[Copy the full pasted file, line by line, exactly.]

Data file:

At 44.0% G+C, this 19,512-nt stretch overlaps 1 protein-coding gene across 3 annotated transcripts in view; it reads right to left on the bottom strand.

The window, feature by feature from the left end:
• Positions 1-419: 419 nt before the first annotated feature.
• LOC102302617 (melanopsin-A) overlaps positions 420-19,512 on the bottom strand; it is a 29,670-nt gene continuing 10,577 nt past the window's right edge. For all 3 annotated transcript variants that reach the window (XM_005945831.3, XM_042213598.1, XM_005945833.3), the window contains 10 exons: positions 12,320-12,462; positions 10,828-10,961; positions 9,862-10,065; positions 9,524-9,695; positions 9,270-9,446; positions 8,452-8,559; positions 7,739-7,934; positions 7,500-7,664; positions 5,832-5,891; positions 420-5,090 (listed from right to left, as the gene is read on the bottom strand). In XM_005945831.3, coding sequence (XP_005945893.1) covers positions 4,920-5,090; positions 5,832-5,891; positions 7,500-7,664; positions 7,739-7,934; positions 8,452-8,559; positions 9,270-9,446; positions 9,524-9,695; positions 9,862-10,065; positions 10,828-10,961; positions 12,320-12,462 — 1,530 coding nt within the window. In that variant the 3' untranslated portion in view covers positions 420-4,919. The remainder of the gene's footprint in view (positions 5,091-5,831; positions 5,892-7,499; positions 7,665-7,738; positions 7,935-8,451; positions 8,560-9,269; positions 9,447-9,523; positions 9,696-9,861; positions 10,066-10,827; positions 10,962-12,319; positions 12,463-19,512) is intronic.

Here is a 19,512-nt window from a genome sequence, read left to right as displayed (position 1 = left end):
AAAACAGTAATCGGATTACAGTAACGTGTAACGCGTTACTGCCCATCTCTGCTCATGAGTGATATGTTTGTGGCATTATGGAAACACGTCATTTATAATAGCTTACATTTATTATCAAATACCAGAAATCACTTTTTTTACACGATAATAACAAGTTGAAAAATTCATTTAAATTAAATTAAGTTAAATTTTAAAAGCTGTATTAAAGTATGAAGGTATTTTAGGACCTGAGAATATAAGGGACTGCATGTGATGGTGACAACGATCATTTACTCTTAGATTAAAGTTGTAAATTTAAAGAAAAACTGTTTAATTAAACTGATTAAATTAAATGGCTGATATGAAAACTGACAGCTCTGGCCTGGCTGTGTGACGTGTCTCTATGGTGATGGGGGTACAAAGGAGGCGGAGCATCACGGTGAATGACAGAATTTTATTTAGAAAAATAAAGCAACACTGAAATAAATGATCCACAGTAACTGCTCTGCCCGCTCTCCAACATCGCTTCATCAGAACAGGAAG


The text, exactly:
At 44.0% G+C, this 19,512-nt stretch overlaps 1 protein-coding gene across 3 annotated transcripts in view; it reads right to left on the bottom strand.

The window, feature by feature from the left end:
• Positions 1-419: 419 nt before the first annotated feature.
• LOC102302617 (melanopsin-A) overlaps positions 420-19,512 on the bottom strand; it is a 29,670-nt gene continuing 10,577 nt past the window's right edge. For all 3 annotated transcript variants that reach the window (XM_005945831.3, XM_042213598.1, XM_005945833.3), the window contains 10 exons: positions 12,320-12,462; positions 10,828-10,961; positions 9,862-10,065; positions 9,524-9,695; positions 9,270-9,446; positions 8,452-8,559; positions 7,739-7,934; positions 7,500-7,664; positions 5,832-5,891; positions 420-5,090 (listed from right to left, as the gene is read on the bottom strand). In XM_005945831.3, coding sequence (XP_005945893.1) covers positions 4,920-5,090; positions 5,832-5,891; positions 7,500-7,664; positions 7,739-7,934; positions 8,452-8,559; positions 9,270-9,446; positions 9,524-9,695; positions 9,862-10,065; positions 10,828-10,961; positions 12,320-12,462 — 1,530 coding nt within the window. In that variant the 3' untranslated portion in view covers positions 420-4,919. The remainder of the gene's footprint in view (positions 5,091-5,831; positions 5,892-7,499; positions 7,665-7,738; positions 7,935-8,451; positions 8,560-9,269; positions 9,447-9,523; positions 9,696-9,861; positions 10,066-10,827; positions 10,962-12,319; positions 12,463-19,512) is intronic.

Here is a 19,512-nt window from a genome sequence, read left to right as displayed (position 1 = left end):
AAAACAGTAATCGGATTACAGTAACGTGTAACGCGTTACTGCCCATCTCTGCTCATGAGTGATATGTTTGTGGCATTATGGAAACACGTCATTTATAATAGCTTACATTTATTATCAAATACCAGAAATCACTTTTTTTACACGATAATAACAAGTTGAAAAATTCATTTAAATTAAATTAAGTTAAATTTTAAAAGCTGTATTAAAGTATGAAGGTATTTTAGGACCTGAGAATATAAGGGACTGCATGTGATGGTGACAACGATCATTTACTCTTAGATTAAAGTTGTAAATTTAAAGAAAAACTGTTTAATTAAACTGATTAAATTAAATGGCTGATATGAAAACTGACAGCTCTGGCCTGGCTGTGTGACGTGTCTCTATGGTGATGGGGGTACAAAGGAGGCGGAGCATCACGGTGAATGACAGAATTTTATTTAGAAAAATAAAGCAACACTGAAATAAATGATCCACAGTAACTGCTCTGCCCGCTCTCCAACATCGCTTCATCAGAACAGGAAG